• Privacy/Data Sharing

  • As part of the CC process, the federal government pushed states into creating massive
    databases of very personal student and family information, which it can now share with
    other federal and state agencies.

  • My god, how funny is it that The Wall Street Journal becomes the first media that I know of to label the Thomas B. Fordham Institute "right-leaning"? When I looked at 7,000 articles to see how media identified the talking heads they asked for soundbites, here's how Fordham-associated people were identified--over and over and over: policy expert; policy researcher; education reformer. The Institute itself is identified as a "Washington D. C. think tank."
    For example, here are some Education Week identifiers for Michael Petrilli:

  • at the Thomas B. Fordham Institute

  • a vice-president at the Thomas B. Fordham Institute.
  • the executive vice president of the Thomas B. Fordham Institute, a Washington-based research and advocacy group

  • the executive vice president of the Washington-based Thomas B. Fordham Institute, which favors more flexibility for states

  • Ask yourself how these identifier inform--or fail to inform--readers about what Petrilli's opinions.

    As I noted in an article for Extra! The Magazine of FAIR, the Media Watch Group Race to the Top and the Bill Gates Connection: Who gets to speak about what schools need? on occasion, Education Week uses soundbites from Fordham officials three times in the same issue.

    Here's a sample of how The New York Times identifies Petrilli:

  • , vice president for national programs and policy of the Fordham Institute, a group that supports education reform.

  • an education analyst and researcher with the Thomas B. Fordham Institute

  • an education official under President George W. Bush

  • a vice president of the Thomas B. Fordham Institute, a research group that studies education policy

  • a vice president at the Thomas B. Fordham Institute in Washington, an educational research and advocacy organization

  • And on and on and on, always careful to give no indication of what the Thomas B. Fordham Institute is up to. . . which makes Stephanie Banchero's identifier exceptional.

    I found three reporters will to discuss the Gates money connections: Daniel Goldman in Bloomberg Businesweek, Matt Murphy in the Lowell Sun, and Clay Holtzman in the Puget Sound Business Journal.

    Gates Foundation personnel are rarely quoted in the press. They don’t need to be: Their money talks for them. Both Golden and Murphy pointed to the tidy sum that the Thomas B. Fordham Institute received from Gates to provide analysis of the Common Core standards.

    FYI, here's Fordham's Gates money:

    Date: July 2003
    Purpose: to strenghten [sic] Ohio's charter school program by recruiting, training, and supporting quality sponsors for existing and future charter schools
    Amount: $250,000

    Date: July 2005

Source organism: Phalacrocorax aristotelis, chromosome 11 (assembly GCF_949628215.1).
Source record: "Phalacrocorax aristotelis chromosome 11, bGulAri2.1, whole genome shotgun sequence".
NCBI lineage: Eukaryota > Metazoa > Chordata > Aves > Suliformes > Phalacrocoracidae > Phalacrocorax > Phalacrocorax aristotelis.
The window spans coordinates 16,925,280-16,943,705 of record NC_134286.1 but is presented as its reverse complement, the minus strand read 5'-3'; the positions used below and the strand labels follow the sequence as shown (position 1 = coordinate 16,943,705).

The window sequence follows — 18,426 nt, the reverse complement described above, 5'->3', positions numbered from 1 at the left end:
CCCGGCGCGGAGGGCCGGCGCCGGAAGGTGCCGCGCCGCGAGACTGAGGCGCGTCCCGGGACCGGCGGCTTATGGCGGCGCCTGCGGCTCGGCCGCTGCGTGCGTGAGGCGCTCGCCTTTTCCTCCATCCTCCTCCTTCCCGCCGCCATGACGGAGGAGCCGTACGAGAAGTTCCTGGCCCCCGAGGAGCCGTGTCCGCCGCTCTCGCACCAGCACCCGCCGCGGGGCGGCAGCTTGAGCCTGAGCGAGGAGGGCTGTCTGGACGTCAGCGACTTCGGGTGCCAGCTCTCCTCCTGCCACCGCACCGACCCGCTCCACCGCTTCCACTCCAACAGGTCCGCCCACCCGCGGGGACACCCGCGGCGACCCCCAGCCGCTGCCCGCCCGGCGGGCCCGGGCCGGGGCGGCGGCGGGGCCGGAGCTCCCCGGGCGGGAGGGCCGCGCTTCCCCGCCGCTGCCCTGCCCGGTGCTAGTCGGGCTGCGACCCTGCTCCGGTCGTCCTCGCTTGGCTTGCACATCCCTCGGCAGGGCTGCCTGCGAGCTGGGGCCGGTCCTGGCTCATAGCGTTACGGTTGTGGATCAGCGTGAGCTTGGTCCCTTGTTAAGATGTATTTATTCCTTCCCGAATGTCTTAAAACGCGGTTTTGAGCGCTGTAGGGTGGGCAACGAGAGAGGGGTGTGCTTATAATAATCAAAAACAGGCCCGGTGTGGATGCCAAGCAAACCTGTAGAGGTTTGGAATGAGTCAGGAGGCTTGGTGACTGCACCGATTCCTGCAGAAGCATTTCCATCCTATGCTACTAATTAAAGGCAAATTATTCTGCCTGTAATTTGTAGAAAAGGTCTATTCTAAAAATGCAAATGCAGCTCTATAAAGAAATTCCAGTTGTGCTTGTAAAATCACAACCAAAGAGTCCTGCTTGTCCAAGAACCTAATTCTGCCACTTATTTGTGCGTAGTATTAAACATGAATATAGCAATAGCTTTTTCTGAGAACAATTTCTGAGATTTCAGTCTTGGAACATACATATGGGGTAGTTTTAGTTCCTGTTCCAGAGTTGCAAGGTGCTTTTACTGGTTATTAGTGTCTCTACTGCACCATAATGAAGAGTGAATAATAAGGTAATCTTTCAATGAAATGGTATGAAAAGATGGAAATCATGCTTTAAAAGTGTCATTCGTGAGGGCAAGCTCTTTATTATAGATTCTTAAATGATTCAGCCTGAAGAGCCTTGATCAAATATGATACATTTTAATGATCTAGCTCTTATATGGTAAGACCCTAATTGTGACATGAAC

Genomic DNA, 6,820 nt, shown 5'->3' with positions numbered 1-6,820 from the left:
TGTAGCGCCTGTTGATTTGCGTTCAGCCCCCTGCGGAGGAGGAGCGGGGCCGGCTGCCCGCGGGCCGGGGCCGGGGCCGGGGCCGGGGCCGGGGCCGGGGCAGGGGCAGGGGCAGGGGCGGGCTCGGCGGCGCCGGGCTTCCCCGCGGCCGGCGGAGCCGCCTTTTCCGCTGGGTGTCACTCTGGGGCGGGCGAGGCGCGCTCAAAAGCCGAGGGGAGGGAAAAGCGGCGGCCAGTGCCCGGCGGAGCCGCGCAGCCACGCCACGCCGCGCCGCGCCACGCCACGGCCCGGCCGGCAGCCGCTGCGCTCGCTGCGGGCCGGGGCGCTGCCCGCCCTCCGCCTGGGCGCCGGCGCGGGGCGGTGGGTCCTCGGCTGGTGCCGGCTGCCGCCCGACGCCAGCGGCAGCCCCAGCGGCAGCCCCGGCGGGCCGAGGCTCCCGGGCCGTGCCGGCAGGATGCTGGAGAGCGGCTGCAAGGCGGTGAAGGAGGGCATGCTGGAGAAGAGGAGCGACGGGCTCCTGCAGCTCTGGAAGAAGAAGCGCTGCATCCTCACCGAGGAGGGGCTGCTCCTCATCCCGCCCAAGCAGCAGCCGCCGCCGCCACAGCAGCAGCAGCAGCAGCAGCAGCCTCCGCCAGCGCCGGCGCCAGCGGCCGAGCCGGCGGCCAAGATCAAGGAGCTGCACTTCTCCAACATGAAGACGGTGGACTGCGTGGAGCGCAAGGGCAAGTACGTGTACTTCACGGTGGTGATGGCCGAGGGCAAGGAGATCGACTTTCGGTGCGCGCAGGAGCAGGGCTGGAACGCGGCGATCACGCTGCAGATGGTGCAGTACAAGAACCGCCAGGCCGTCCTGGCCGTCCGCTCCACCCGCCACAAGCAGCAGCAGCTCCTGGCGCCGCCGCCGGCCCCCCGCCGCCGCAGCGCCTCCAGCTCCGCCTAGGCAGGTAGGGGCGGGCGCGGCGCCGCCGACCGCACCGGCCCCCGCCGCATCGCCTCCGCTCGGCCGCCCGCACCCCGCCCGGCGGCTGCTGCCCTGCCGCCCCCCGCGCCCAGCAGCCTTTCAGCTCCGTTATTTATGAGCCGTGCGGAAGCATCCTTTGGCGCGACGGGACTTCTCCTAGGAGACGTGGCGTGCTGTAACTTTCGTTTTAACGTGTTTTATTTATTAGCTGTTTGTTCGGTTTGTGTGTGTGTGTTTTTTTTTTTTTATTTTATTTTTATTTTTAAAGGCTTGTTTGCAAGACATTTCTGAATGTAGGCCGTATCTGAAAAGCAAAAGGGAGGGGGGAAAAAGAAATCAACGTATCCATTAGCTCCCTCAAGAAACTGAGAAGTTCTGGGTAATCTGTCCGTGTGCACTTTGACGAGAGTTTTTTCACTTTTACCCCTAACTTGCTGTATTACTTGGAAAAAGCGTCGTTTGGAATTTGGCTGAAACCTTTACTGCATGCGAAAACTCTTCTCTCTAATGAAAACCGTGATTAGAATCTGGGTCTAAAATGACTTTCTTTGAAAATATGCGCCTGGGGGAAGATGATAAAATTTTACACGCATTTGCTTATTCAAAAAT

Purpose: to inform public debate and advance academic achievement in Ohio charter schools by convening charter school leaders, producing research, and disseminating information on charter school issues
    Amount: $497,639

    Date: July 2005
    Purpose: to support the Fordham Foundation in its role as a community school sponsor in Ohio to recruit other high school developers and to share best practices across the field
    Amount: $1,849,173

    Date: August 2006
    Purpose: to support creation of a new education policy network promoting equitable education reform
    Amount: $100,000

    Date: June 2008
    Purpose: to support the activities of an emerging network of state level education advocacy organizations in support of a convening around strategic issues
    Amount: $155,000

    Date: June 2009
    Purpose: to support the PIE Network which brings together policy research groups with state-level education advocacy organizations to advance equity, improve student achievement, share best practices and capture lessons learned in state policy implementation
    Amount: $398,534

    Date: October 2009
    Purpose: to review the common core standards and develop supportive materials
    Amount: $959,116

    The Thomas B. Fordham Institute is the secondary point here. The real point is the failure of the press to inform the public. The vaunted New York Times slogan "All the news that's fit to print" deliberately ignores and omits a lot of important information. Similarly, the reader must be aware that Education Week's banner: American Education's newspaper of Record presents a record tainted by omission.

    By Stephanie Banchero

    The Common Core national math and reading standards, adopted by 46 states and the District of Columbia two years ago, are coming under attack from some quarters as a federal intrusion into state education matters.

    The voluntary academic standards, which specify what students should know in each grade, were heavily promoted by the Obama administration through its $4.35 billion Race to the Top education-grant competition. States that instituted changes such as common learning goals received bonus points in their applications.

    Supporters say the Common Core standards better prepare students for college or the workforce, and are important as the U.S. falls behind other nations in areas such as math proficiency.

    A 2010 report from the Thomas B. Fordham Institute, a right-leaning educational-research group, said the Common Core standards "are clearly superior to those currently in use in 39 states in math and 37 states in English. For 33 states, the Common Core is superior in both math and reading."

    But conservative lawmakers and governors in at least five states, including Utah and Alabama, recently have been pushing to back out, or slow down implementation, of Common Core. They worry that adoption of the standards has created a de facto national curriculum that could at some point be extended into more controversial areas such as science.

    Critics argue that the standards are weak and could, for example, de-emphasize literature in favor of informational texts, such as technical manuals. They also dislike that the standards postpone teaching algebra until ninth grade from the current eighth grade in many schools.